The house was built at the turn of C15/16. By the end of C18 it belonged to the Collegiate Church of St Margaret.

It was sold by the Austrian Treasury but taken over by the state after WW2. Ownership has been returned to the church, but for 30 years the Gothic House has housed a branch of the District Museum.


Today, the Gothic House is the headquarters of the District Museum and the place of the permanent exhibition of a collection of early art from the Nowy Sącz region as well as other permanent exhibitions: Sacred Guild Art from the 14th-19th c., The Royal Castle in Nowy Sącz, Gallery of the Mayors of Nowy Sącz at the turn of the 19th and 20th c., Folk Art in the 18th -early 20th c. and Court Art from the 17th-19th c. A collection of sacred art of the Eastern Orthodox Church from the 15th-19th c. with the holy icons from the Western Lemko Region and bas-relief by Wit Stwosz “The prayer in the Garden of Gethsemane” on loan from the Parish of the Name of the Holy Virgin Mary from Ptaszkowa.


Tuesday – Thursday 10.00 – 15.00
Friday 10.00 – 17.30
Saturday, Sunday, public holidays 9.00 – 14.30

Gothic House is closed on Mondays, days after holidays,
the first day of Easter, Corpus Christi, 1 January,
1 November 11 listopada, December 25th

Admission fees:
Normal rate – 8 zł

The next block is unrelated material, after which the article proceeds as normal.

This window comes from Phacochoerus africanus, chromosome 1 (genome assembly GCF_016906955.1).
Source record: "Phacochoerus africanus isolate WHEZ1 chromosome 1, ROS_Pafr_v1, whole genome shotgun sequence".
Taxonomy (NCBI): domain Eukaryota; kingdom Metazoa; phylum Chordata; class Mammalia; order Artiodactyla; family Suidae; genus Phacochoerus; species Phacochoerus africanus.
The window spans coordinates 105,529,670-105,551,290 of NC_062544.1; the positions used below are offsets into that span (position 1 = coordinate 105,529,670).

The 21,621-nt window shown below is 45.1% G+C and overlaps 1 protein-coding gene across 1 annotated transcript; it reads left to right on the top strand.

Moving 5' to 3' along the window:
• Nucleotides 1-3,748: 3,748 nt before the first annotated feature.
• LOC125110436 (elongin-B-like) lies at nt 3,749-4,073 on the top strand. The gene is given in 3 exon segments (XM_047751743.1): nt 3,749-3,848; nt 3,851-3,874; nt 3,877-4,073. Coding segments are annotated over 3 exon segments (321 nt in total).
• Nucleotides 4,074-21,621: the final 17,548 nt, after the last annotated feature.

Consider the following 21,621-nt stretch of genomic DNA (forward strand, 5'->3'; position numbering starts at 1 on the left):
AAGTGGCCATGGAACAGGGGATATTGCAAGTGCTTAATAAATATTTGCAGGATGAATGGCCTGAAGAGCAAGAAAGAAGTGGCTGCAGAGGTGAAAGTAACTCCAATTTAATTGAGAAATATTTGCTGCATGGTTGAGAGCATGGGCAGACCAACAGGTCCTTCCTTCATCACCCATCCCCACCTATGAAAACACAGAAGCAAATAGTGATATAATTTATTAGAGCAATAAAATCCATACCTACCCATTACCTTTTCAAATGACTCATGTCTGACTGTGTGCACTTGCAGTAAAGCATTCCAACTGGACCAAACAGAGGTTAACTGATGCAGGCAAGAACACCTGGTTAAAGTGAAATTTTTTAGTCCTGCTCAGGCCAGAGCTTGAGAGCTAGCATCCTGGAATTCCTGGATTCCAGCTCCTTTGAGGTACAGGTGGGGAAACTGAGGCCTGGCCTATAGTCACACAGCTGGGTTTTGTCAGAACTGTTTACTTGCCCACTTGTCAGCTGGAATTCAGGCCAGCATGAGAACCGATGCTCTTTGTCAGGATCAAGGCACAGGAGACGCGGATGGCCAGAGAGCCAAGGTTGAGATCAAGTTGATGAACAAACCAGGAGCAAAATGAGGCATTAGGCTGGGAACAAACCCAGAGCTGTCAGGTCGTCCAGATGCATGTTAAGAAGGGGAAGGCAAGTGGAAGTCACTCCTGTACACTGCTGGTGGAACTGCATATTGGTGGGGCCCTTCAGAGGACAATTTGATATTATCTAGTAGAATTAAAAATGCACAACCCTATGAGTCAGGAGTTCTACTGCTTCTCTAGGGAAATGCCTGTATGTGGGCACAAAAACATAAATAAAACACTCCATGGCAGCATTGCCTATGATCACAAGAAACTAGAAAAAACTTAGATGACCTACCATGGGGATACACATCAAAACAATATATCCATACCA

reduced fee – 5 zł
days free of charge for admission – Saturday

The total tour Gothic House Art Gallery, Maria Ritter and Old Townhouse Interiors:
Normal fee -12 zł
reduced fee – 8 zł

Combination ticket Gothic House Art Gallery, Maria Ritter and Old Townhouse Interiors, Old Synagogue Gallery:
Normal fee -15 zł
reduced fee – 9 zł
Family ticket (2 adults and 3 children under 16 years of age) – 30 zł
payment for a family ticket for the fourth and each subsequent child (up to age 16) – 2 zł


The Old Synagogue at ul. Berka Joselewicza 12

A wooden synagogue has stood here before the new synagogue was built in 1746. Building was permitted only on the condition that it could be no higher than the lowest Sądecki church.  In 1894 the synagogue was completely burnt down, to be replaced by the building you see today.



During WW2, the Nazis looted the synagogue and used it as a magazine.

sadeckie_miejsca_o_hitlerowskim_ludobojstwie (6)


In 1974, ownership of the building passed to the town, which chose to renovate it as another home for the District Museum. It opened to the public in 1982 and contains exhibitions of old and contemporary artistic achievements of the people of Nowy Sącz. In the vestibule is a permanent exhibition of Jewish items “They were among us”.